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ACCA: Big data creating new opportunities

01/05/14

Big data analytics and the cross-industry rush to engage with the large amounts of information becoming available is changing the role of accountants and chief financial officers within organisations, an expert has claimed.

Writing in City AM, Sarah Hathaway, UK head of the Association of Chartered Certified Accountants (ACCA), outlined some of the preliminary research carried out by the organisation on the effects of big data on the financial services market and elsewhere.

The former has been one of the quickest adapters of the technology, which offers the tantalising prospect of being able to predict volatile market behaviour more accurately.

However, big data is having an impact across all sectors, according to Ms Hathaway.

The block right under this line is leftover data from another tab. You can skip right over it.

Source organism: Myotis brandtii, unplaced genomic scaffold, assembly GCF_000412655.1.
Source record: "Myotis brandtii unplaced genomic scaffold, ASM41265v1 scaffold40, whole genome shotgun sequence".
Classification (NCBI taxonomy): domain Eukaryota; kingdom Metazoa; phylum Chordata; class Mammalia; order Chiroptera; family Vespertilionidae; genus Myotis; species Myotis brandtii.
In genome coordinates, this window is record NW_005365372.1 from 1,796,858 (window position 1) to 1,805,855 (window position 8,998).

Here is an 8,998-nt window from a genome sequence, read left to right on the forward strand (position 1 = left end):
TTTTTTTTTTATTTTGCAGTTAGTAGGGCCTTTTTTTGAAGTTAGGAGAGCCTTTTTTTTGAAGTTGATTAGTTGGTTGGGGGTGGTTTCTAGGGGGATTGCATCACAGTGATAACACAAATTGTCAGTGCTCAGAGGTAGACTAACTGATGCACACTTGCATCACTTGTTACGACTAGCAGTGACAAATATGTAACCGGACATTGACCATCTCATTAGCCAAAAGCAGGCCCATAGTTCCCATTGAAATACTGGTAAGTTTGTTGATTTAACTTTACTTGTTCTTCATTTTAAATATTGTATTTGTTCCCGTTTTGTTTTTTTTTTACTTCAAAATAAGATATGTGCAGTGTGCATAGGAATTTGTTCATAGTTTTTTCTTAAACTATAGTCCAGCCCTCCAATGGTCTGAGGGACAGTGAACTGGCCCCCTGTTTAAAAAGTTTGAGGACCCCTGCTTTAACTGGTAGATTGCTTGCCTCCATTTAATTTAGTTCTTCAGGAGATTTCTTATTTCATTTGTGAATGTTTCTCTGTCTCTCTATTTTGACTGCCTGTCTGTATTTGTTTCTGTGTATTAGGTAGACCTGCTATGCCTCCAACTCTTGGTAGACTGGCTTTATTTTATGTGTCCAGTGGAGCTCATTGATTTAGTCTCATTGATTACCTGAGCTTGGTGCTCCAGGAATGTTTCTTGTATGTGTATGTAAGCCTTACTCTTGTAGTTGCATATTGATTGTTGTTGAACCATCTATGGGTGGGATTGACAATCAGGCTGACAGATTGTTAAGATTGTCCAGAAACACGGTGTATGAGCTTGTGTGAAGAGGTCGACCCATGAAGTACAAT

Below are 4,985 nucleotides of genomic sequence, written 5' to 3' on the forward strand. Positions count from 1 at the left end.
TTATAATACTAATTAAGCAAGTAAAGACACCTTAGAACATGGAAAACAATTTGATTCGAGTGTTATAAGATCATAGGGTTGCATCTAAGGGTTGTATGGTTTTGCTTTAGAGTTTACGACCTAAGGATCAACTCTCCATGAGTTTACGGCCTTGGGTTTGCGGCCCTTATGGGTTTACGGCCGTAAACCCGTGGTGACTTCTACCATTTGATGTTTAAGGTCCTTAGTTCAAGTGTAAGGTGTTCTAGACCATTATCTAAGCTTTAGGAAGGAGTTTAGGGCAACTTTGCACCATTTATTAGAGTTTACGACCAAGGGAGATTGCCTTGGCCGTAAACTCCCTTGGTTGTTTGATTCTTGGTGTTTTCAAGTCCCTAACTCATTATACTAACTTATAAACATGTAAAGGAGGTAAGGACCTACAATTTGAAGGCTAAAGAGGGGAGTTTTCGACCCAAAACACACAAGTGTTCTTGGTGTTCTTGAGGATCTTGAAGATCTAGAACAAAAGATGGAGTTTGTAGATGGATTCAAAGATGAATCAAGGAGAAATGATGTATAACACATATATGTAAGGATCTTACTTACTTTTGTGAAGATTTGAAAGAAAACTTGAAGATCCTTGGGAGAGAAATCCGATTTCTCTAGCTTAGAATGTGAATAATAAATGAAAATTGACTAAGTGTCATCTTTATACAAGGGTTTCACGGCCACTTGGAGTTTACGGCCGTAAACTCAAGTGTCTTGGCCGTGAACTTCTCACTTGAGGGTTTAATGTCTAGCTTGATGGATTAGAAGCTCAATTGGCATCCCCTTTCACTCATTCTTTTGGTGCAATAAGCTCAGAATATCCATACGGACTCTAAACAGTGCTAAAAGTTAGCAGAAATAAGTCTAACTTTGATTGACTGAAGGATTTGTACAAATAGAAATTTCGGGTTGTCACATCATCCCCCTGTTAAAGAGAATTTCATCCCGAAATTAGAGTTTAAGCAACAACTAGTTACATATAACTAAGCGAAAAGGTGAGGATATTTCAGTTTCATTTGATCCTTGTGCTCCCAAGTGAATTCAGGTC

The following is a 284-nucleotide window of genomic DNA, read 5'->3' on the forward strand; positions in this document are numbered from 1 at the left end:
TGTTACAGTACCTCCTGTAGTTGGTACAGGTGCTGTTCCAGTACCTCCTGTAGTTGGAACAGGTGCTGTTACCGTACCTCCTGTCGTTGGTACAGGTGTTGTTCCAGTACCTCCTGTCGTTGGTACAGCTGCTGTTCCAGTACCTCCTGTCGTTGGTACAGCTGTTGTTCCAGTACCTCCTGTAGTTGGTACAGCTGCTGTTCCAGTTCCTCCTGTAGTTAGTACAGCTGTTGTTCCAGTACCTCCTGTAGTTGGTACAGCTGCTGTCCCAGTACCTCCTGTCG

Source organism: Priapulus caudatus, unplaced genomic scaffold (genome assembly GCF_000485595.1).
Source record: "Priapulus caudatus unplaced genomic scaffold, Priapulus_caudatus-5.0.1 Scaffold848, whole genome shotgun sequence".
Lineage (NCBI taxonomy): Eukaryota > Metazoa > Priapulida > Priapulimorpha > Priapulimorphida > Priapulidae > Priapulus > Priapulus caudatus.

Advances in automation, such as self-service data retrieval, are making it easier for accountants to spend their time on value-adding tasks - potentially allowing them to alter their business profile fundamentally.

"Trained to gather, analyse and benchmark information, and to use data in modelling and forecasting, accountants and finance professionals can provide a new and critical service: making big data smaller, 'distilling' vast amounts of information into actionable insights," added Ms Hathaway.

Whatever the sector they work in, accountants with the ability to up-skill for the big data era could see themselves becoming 'custodians', setting ethical and quality standards when it comes to the use of information in making strategic decisions for clients.

Fundamentally this will allow them to become extremely important to their organisations, concluded the ACCA chief.

"Big data also offers the finance professional the possibility of moving further into a more strategic, proactive role in business," declared Ms Hathaway.

That being said, though, the opportunities can become pitfalls for workers that are not given the chance to develop their skills in line with the emergence of big data as a major strategic issue.

Accountants who take steps to learn more about information analysis and form new collaborations across their organisation will be best placed to benefit, the ACCA chief concluded.

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